For starters, the centurion shows a pure, simple trust in others. He trusts the Jewish leaders to make a convincing argument to Jesus. He then trusts his good friends to advocate on his behalf. Trust imbues these relationships. The centurion’s faith is based precisely in trusting others, and not in depending solely on himself to ‘get the job done right’.
The centurion also, and significantly, trusts Jesus. But, more to the point, he trusts Jesus the person, not in any perceived magical abilities Jesus would have. In Jesus’ day, people believed direct contact with the person mediating the healing was necessary (see Luke 5:17, 6:19). There’s more here than someone seeking a magical, instantaneous snapping-of-fingers cure to a problem. This is not a mechanical spirituality being described.
What we witness is someone putting their trust in — literally — the word of Jesus. Jesus need only “speak the word” (v.7) from a distance. His power is beyond the limits of earthly perception. It is indeed super-natural, divine. The centurion trusts in what Jesus says.
This story reveals something two-handed. It’s a paradox. Very ‘Lutheran’, I might add! The centurion calls himself unworthy (v.6), even as he is hailed among the Jewish leaders as very much worthy to receive the help of Jesus (v.4). Which is it? Well, not either/or but both/and! Unworthy to earn favour with God by one’s own efforts to perfection. Unworthy to espouse individualistic self-righteousness as a deserving of God’s attention.
But very much worthy of God’s attention because another says so. Worthy because of who Jesus is. Worthy because Jesus makes it so, by God’s grace, mercy, and unconditional love.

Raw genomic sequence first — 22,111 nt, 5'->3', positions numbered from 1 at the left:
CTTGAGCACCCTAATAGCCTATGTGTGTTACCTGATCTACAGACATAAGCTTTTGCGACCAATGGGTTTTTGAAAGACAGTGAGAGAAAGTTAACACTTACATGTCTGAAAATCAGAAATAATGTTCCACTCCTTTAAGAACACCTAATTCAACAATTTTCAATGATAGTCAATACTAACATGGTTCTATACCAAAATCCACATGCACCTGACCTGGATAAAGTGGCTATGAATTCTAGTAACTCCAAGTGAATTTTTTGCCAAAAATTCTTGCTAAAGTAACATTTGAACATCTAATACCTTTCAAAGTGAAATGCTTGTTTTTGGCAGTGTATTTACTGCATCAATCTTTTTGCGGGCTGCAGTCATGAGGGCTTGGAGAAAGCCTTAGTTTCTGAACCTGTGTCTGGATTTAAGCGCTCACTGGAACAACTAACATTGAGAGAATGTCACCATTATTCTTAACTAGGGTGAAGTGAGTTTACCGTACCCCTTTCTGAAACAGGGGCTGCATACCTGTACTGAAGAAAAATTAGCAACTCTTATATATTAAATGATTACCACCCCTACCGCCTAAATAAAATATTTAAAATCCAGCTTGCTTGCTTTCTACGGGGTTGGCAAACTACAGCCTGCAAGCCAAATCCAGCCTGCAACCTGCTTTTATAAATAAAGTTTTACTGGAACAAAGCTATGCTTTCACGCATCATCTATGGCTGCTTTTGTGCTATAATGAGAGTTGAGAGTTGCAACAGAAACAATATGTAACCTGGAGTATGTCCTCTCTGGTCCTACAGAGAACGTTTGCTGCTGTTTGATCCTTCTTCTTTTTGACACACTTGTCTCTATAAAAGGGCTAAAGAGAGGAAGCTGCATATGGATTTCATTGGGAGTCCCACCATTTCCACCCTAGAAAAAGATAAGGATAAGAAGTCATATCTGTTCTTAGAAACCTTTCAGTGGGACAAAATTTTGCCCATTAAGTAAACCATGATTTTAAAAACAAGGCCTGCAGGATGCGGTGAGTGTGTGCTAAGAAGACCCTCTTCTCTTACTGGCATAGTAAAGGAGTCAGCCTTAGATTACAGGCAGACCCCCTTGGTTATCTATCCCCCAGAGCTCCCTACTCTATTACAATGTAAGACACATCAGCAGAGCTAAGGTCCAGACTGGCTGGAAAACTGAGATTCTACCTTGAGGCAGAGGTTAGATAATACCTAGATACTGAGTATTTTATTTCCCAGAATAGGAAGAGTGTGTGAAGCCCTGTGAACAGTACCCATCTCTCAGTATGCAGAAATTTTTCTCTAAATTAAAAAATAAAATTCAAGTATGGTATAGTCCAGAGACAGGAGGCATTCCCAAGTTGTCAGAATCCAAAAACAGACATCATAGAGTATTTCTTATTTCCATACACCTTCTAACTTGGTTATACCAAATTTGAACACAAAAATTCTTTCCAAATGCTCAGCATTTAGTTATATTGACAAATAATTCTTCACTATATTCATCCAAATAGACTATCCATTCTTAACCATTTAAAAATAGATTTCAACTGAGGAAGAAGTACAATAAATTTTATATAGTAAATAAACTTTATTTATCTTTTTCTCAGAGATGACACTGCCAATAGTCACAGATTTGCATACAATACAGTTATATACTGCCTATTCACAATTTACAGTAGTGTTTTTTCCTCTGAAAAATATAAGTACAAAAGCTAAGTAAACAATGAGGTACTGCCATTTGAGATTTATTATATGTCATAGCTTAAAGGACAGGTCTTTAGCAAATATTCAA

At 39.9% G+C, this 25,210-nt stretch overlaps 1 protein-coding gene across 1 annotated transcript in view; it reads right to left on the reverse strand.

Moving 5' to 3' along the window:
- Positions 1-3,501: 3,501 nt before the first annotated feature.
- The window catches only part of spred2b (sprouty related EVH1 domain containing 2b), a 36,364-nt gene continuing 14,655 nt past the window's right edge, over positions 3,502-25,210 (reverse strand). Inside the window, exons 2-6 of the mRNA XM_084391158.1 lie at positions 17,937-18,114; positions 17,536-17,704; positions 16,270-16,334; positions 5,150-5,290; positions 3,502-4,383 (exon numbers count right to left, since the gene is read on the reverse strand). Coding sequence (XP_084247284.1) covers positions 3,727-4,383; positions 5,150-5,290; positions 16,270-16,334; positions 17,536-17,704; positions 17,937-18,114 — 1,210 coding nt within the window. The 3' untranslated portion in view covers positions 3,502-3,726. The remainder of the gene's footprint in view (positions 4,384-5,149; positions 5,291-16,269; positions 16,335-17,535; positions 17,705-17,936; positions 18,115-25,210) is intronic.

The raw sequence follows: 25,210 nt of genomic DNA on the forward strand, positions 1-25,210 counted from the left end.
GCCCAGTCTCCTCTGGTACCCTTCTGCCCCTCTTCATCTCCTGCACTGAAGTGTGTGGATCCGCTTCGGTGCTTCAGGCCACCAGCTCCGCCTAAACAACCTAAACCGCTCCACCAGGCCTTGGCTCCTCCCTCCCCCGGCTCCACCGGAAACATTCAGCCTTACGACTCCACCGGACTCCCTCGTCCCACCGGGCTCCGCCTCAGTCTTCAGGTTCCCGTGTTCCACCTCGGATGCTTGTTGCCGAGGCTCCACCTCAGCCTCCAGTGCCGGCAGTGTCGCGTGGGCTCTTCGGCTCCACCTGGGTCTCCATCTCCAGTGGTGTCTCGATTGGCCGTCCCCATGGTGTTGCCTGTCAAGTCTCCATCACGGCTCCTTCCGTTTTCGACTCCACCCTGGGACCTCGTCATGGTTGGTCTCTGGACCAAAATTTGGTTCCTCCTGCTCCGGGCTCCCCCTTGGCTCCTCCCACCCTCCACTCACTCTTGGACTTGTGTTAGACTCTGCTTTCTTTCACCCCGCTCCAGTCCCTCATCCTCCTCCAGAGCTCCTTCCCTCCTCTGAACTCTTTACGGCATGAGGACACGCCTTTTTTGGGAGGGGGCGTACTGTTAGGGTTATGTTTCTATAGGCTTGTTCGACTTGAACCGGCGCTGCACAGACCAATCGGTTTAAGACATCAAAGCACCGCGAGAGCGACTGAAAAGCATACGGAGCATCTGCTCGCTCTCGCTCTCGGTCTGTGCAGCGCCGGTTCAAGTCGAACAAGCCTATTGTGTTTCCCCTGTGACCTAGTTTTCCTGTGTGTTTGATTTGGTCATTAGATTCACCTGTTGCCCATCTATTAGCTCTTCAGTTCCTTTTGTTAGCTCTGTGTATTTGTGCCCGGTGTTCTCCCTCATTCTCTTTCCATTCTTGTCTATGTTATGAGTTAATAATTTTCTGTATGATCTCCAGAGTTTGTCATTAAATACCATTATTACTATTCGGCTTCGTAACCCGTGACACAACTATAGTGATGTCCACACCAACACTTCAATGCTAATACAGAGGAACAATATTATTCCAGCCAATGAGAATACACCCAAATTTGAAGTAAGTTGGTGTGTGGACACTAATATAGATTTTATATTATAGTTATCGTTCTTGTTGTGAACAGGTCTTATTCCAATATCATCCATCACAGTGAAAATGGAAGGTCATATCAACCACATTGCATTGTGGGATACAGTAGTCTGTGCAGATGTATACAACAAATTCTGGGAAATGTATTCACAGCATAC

So, in the end, Jesus trusts. Jesus trusts the Jewish leaders’ appeal. Jesus trusts the centurion’s friends’ advocacy. And, above all, Jesus trusts in the worthiness of the slave whom he hasn’t met during his visit to Capernaum by the Sea. Jesus heals someone ‘at a distance’, because the slave, too, is a beloved creation of God. Jesus has faith in the worthiness — the inherent value — of one who is, in the social structure of the day, not considered very worthy at all, someone at the lowest rung in society — a lowly slave.
The slave demonstrated faith. He or she did not recite a Creed nor prove their beliefs before getting healed. The slave was literally at the mercy of life and death. The slave, according to the New King James Version, was “ready to die” (v.2). The slave was ready to place their life in the hands of the Maker. The slave demonstrated a deep trust to let go and surrender, at the end. To the one who can let go into the arms of God who will never let us go, healing and wholeness comes.
God is faithful to us, even in death. God is faithful to us, even as we may not consider ourselves worthy of God’s love. Jesus healing power is available to us, even as we may feel distant from God. So, in bold faith, let us move forward and enter the door of God’s realm of mercy. For God is faithful.
Great is Thy faithfulness!